Donald Keene, world-famous scholar and translator of Japanese literature of all eras, died of heart failure at 6:21 A.M. on February 24 at a Tokyo hospital. He was 96.
Keene, who for decades was a professor at Columbia University, retired in Japan and became a naturalized Japanese citizen in 2011.
During his earlier residences in Japan as a student and researcher he made the acquaintance of many of Japan’s most prominent writers and scholars, and did much to introduce Japanese culture to overseas audiences through his supple and accessible prose. Since he was a prolific writer in both English and Japanese, he also revived appreciation of the charm of the literary classics among many Japanese.
A native of Brooklyn, New York, Keene is survived by his adopted son and heir Seiki, a traditional samisen player and Bunraku puppet theater narrator. A private funeral and memorial service will be held in Tokyo, with a public memorial event to follow at a later date.
Keene’s commitment to studying Japan came about by chance in 1940 when, as an 18-year-old undergraduate at Columbia University, he paid a visit to a Times Square used bookstore. He stumbled upon a two-volume set of The Tale of Genji, translated by famed British orientalist Arthur Waley (1896-1966).
With Europe already at war and tensions rising between the United States and Japan in the Pacific, Keene became entranced by Waley’s elegant translation of the 11th century classic. “It moved me very greatly, not only because of its interesting story and characters, but because it seemed so civilized compared with the world I was actually living in,” he reminisced many years later.
During the war Keene served as an intelligence officer and interpreter/translator for the United States Navy in Okinawa and other posts. He would seek to persuade Japanese POWs, who only desired death out of a sense of shame for being captured, to carry on by saying, “You must survive to rebuild Japan.”
After the war, Keene resumed his studies at Columbia and Cambridge University in the United Kingdom, where he became friends with Waley.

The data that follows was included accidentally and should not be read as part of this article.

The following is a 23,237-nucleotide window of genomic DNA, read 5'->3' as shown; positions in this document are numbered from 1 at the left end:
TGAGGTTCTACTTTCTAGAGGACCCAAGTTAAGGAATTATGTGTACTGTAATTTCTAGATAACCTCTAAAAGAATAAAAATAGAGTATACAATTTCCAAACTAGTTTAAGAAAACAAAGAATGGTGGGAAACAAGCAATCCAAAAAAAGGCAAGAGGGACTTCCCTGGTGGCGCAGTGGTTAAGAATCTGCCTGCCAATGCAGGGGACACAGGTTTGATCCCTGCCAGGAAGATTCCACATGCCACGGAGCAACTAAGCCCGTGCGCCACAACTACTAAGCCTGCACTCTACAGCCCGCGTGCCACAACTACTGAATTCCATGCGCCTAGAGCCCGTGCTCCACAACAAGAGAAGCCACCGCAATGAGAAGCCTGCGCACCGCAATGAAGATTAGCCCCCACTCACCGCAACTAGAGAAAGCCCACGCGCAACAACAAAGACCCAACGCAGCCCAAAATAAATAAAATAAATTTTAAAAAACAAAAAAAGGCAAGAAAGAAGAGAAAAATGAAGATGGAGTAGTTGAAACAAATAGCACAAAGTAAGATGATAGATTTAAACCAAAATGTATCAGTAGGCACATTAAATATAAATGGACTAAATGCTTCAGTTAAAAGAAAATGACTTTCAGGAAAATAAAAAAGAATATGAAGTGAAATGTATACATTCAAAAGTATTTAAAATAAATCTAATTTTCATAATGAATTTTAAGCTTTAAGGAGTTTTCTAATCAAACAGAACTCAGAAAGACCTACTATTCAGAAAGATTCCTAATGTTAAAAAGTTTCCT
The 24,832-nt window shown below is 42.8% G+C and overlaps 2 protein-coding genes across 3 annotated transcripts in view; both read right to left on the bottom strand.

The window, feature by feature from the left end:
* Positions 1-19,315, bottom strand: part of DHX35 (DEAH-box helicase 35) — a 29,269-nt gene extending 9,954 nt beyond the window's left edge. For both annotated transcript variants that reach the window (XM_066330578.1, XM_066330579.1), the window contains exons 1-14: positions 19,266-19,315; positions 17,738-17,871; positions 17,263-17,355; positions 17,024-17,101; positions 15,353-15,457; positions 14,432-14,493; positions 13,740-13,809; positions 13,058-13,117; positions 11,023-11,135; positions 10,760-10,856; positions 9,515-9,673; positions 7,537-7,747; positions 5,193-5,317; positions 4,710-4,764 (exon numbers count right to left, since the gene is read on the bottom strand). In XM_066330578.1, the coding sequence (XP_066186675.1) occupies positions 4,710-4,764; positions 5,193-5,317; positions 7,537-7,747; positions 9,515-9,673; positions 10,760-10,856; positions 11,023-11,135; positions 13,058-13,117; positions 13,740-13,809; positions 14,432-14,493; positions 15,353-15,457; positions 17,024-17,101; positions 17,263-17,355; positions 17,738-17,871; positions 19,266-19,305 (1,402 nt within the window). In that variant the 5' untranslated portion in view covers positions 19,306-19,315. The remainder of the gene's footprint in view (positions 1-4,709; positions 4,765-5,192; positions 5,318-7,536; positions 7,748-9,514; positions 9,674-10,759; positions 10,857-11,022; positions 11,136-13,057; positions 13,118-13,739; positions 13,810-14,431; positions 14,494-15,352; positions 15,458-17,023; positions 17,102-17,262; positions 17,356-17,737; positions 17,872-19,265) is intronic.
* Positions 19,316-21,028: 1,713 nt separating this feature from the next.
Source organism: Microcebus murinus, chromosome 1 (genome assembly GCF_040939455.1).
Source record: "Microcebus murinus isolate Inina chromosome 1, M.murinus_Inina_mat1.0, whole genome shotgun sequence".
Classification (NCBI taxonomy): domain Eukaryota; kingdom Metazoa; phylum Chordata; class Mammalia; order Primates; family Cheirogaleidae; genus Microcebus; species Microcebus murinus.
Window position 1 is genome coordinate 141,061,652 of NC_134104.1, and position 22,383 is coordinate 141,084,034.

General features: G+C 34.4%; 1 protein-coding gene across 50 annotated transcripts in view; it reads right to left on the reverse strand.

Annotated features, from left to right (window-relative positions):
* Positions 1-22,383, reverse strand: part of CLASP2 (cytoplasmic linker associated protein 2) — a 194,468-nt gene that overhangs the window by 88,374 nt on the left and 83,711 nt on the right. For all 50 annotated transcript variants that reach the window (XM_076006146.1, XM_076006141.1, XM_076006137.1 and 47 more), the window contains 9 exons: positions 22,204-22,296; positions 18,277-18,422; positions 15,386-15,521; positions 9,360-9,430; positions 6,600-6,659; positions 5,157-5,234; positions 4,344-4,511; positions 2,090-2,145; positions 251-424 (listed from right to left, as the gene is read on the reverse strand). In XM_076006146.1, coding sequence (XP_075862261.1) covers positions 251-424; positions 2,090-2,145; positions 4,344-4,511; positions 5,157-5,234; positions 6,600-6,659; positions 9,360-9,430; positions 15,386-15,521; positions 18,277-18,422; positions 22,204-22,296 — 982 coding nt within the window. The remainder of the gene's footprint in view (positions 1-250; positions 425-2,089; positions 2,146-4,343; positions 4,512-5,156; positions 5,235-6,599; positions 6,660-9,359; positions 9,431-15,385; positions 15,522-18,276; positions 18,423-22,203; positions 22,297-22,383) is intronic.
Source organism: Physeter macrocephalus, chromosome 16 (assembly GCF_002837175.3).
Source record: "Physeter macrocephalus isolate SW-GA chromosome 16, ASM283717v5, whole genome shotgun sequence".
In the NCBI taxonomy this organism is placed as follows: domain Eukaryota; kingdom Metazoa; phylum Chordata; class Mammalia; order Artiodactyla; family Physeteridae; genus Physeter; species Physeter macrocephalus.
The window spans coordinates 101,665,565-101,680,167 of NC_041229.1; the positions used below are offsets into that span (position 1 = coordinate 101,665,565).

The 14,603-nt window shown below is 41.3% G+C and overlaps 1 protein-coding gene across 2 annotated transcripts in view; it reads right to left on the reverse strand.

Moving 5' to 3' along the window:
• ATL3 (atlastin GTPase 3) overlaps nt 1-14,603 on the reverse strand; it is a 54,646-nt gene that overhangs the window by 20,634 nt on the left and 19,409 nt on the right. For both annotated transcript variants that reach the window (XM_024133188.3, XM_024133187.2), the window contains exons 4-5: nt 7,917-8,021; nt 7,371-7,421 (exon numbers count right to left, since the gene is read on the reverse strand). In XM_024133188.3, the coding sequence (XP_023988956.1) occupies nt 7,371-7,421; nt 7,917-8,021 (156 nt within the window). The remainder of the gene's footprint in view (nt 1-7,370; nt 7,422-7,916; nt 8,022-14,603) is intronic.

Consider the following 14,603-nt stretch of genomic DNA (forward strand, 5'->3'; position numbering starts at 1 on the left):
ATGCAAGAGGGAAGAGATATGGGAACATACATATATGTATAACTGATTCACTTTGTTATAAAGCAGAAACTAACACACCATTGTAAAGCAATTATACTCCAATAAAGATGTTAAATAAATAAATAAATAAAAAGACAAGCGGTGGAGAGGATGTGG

Then in 1953 he received a Ford Foundation fellowship to study at Kyoto University for two years. At that time, thanks to introductions from Dr. Nagai Michio, who later became Minister of Education, and Shimanaka Hoji, president of the prestigious Chuo Koron publishing house, he was able to widen his circle of acquaintances among Japanese literary circles.
Later, after becoming a professor at Columbia, he would spend a half year each in Japan and the U.S. Over time he formed friendships with such diverse literary luminaries as Yukio Mishima, Jun’ichiro Tanizaki, Yasunari Kawabata, Kobo Abe, and Ryotaro Shiba.
Keene also steeped himself in Japanese culture and history, serving as a cultural mediator by introducing forms of traditional Japanese culture, including the Noh and Bunraku (puppet) theaters, to foreign readers.
He recalled his early days in Japan in his book Five Modern Japanese Novelists as follows: “Since at that time there were only a handful of foreign students in Japan studying Japanese literature, perhaps out of curiosity they would be pleased to invite foreign students like me to their homes and interact with us without paying any attention to time.”
In 1986 Columbia University established the Donald Keene Center of Japanese Culture. Furthermore, as another legacy, Keene left behind numerous works on Japanese literature, history, and culture, including the first definitive history of Japanese literature (18 volumes) by a foreigner, which took a quarter century to complete, and a biography of Emperor Meiji.
In the immediate wake of the Tohoku disasters of 2011, Keene caused a sensation when he announced his intention to apply for Japanese citizenship out of a sense of solidarity. He thereby greatly encouraged the Japanese people who were then witnessing an exodus of many foreign residents.
After his return to Japan in the autumn of that year, he first headed to Chusonji temple in Iwate Prefecture, where he gave a moving lecture in which he said that ever since his first visit to that temple in 1955, probably not a day had gone by in which he had not thought of Japan.
He added, “I cannot help but think that I have a special karmic connection to Japan and the Japanese people.”
Keene spent his last years after acquiring Japanese citizenship busy preparing his collected works and lectures (15 volumes in total) for publication.
To his many students, Keene was known as much for his gentle character and sense of humor as his impressive scholarship. For example, although he generally used katakana rendering of his name, he did come up with a tongue-in-cheek kanji transcription that represented a sophisticated play on words.
Keene received many official honors in Japan during his distinguished career, including the Order of the Rising Sun, Second Class in 1993, and the Order of Culture (Bunka Kunsho) in 2008, becoming the first non-Japanese so designated.
(Click here to read the obituary in Japanese.)
Author: Takeyoshi Mizokami, The Sankei Shimbun